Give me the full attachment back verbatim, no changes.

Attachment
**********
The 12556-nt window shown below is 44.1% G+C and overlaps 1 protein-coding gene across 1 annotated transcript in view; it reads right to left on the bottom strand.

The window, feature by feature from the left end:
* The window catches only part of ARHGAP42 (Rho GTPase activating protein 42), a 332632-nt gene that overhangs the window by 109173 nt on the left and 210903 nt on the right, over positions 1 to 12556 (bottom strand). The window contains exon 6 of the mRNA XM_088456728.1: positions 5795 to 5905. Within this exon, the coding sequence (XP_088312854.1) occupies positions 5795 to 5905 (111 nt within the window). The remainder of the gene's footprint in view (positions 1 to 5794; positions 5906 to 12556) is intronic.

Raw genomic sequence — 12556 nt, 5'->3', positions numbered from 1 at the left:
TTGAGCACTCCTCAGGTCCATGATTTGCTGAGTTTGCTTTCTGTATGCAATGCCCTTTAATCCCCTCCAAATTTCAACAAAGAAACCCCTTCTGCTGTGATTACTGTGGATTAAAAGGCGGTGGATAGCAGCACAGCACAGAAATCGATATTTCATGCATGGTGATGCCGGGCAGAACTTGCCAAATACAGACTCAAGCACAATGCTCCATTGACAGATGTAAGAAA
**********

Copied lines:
The 12556-nt window shown below is 44.1% G+C and overlaps 1 protein-coding gene across 1 annotated transcript in view; it reads right to left on the bottom strand.

The window, feature by feature from the left end:
* The window catches only part of ARHGAP42 (Rho GTPase activating protein 42), a 332632-nt gene that overhangs the window by 109173 nt on the left and 210903 nt on the right, over positions 1 to 12556 (bottom strand). The window contains exon 6 of the mRNA XM_088456728.1: positions 5795 to 5905. Within this exon, the coding sequence (XP_088312854.1) occupies positions 5795 to 5905 (111 nt within the window). The remainder of the gene's footprint in view (positions 1 to 5794; positions 5906 to 12556) is intronic.

Raw genomic sequence — 12556 nt, 5'->3', positions numbered from 1 at the left:
TTGAGCACTCCTCAGGTCCATGATTTGCTGAGTTTGCTTTCTGTATGCAATGCCCTTTAATCCCCTCCAAATTTCAACAAAGAAACCCCTTCTGCTGTGATTACTGTGGATTAAAAGGCGGTGGATAGCAGCACAGCACAGAAATCGATATTTCATGCATGGTGATGCCGGGCAGAACTTGCCAAATACAGACTCAAGCACAATGCTCCATTGACAGATGTAAGAAA